Experts have a simple answer for heart and stroke patients questioning whether they should get a COVID-19 vaccination. That answer: yes.
"People with all kinds of cardiovascular risk factors and disease should definitely get vaccinated to protect themselves and their families from COVID-19," said Dr. Mitchell Elkind, a professor of neurology and epidemiology at NewYork-Presbyterian Hospital/Columbia University Irving Medical Center in New York City.
The Food and Drug Administration-authorized vaccines pose no special problems for such patients, said Elkind, who also is president of the American Heart Association. The AHA issued a statement Friday encouraging people with cardiovascular risk factors, heart disease or a history of heart attack or stroke to get vaccinated "as soon as possible." Getting vaccinated is especially important for them, Elkind said, because people with such underlying conditions have a higher chance of developing complications from COVID-19, the disease caused by the coronavirus.
"People with heart disease or stroke – or for that matter, risk factors for heart disease and stroke – are at much greater risk from the virus than they are from the vaccine," he said.
The vaccines have side effects, but Elkind called the risk of a complication exceedingly small. "The most likely thing that will occur is a sore arm," he said. "I can tell you, I got the vaccine, the first dose of the Moderna vaccine. And my arm hurt for a few days, like somebody had punched me there. But I was still able to use my arm and lift it, and that was it."
People shouldn't be surprised if they hear about other temporary side effects, said Orly Vardeny, associate professor of medicine at the Minneapolis VA Health Care System and University of Minnesota. The FDA's authorization of the Pfizer-BioNTech vaccine, for example, listed pain at the injection site, tiredness, headache, muscle pain, chills, joint pain and fever as common reactions.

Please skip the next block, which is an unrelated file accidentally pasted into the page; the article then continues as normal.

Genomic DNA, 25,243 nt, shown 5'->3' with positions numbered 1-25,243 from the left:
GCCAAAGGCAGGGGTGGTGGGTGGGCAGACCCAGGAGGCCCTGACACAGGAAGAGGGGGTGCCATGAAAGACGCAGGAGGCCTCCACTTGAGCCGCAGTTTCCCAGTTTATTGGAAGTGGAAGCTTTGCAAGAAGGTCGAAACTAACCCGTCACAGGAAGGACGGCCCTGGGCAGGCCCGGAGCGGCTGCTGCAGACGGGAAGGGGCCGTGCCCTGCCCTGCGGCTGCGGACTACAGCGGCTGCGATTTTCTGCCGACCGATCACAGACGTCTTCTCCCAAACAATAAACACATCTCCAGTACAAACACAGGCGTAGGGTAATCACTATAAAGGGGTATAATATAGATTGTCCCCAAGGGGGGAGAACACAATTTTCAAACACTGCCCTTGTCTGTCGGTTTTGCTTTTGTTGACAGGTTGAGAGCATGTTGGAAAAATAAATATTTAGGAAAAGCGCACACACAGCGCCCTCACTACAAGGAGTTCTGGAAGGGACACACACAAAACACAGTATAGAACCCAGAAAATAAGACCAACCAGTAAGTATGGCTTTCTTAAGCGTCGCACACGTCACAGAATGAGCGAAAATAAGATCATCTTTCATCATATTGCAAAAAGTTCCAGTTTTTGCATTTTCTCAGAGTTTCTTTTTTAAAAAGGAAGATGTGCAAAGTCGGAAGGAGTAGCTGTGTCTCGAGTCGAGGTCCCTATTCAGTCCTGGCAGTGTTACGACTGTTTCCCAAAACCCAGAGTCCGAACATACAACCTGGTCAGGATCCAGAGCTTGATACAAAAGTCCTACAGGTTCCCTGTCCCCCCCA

Vardeny, who has done extensive research on flu vaccines, said such reactions are a sign the body is mounting an immune response, "and that's a good thing. That's what we want to happen in order for our bodies to make antibodies that will prevent us from getting sick if we encounter the virus again."
The vaccines currently authorized for emergency use in the U.S. do not have a live virus, so that reduces concerns for heart disease patients or others with weakened immune systems, Vardeny said.
The vaccines also can be safely administered to people on blood-thinning medications, Elkind said. "The needle is small. To avoid bruising, people on blood thinners should press firmly for a minute or so, just like after getting blood drawn."
In rare cases, the COVID-19 vaccine can cause a severe allergic reaction, which is why people should be monitored after the injection. And as the vaccine is administered to millions of people, other rare issues might be reported, Vardeny said. "I think we'll learn a lot more about the tolerability and potential reactions as the vaccine gets rolled out."
Some questions can't be answered yet.
Trials in children, for example, are ongoing, which is why the vaccines have not been authorized for them. And data is limited on adults who have congenital heart conditions.
It may take time before everyone has access to a COVID-19 vaccine. But people can protect themselves from influenza now by getting a flu shot, Elkind and Vardeny emphasized. The flu vaccine doesn't protect against COVID-19, but it does reduce the chance of developing symptoms that might be confused with it and hinder a diagnosis. A flu shot also offers protection against heart-related complications of the flu.
But timing matters. Interim guidance from the Centers for Disease Control and Prevention's panel on immunization practices says a flu vaccine shouldn't be given at the same time as one for COVID-19. "There should be a 14-day separation," Vardeny said.
Misinformation abounds about vaccines, which makes it essential for people to seek trustworthy sources for facts. The best authority will be a primary care provider, cardiologist, pharmacist or other medical professional, Vardeny said. "They're going to have accurate and up-to-date information, and they're going to be able to steer you in the direction of information that's truthful."
The CDC also regularly updates its information on vaccines.
Elkind said he's often asked whether the COVID-19 vaccines are safe, given how quickly they were developed. It's a particular concern in the Black community, he said, where there's a "tragic and inappropriate" history with medical experiments.
The COVID-19 vaccines might have arrived within a year of the pandemic's start, he said, but research into the underlying technology had been going on for more than a decade. So people should see it as a positive that a vaccine arrived with such speed.
"And again, (many) people have been vaccinated already, with no evidence of any significant unexpected side effects so far," Elkind said. "I think that's good news for all of us."
Editor's note: Because of the rapidly evolving events surrounding the coronavirus, the facts and advice presented in this story may have changed since publication. Visit Heart.org for the latest coverage, and check with the Centers for Disease Control and Prevention and local health officials for the most recent guidance.
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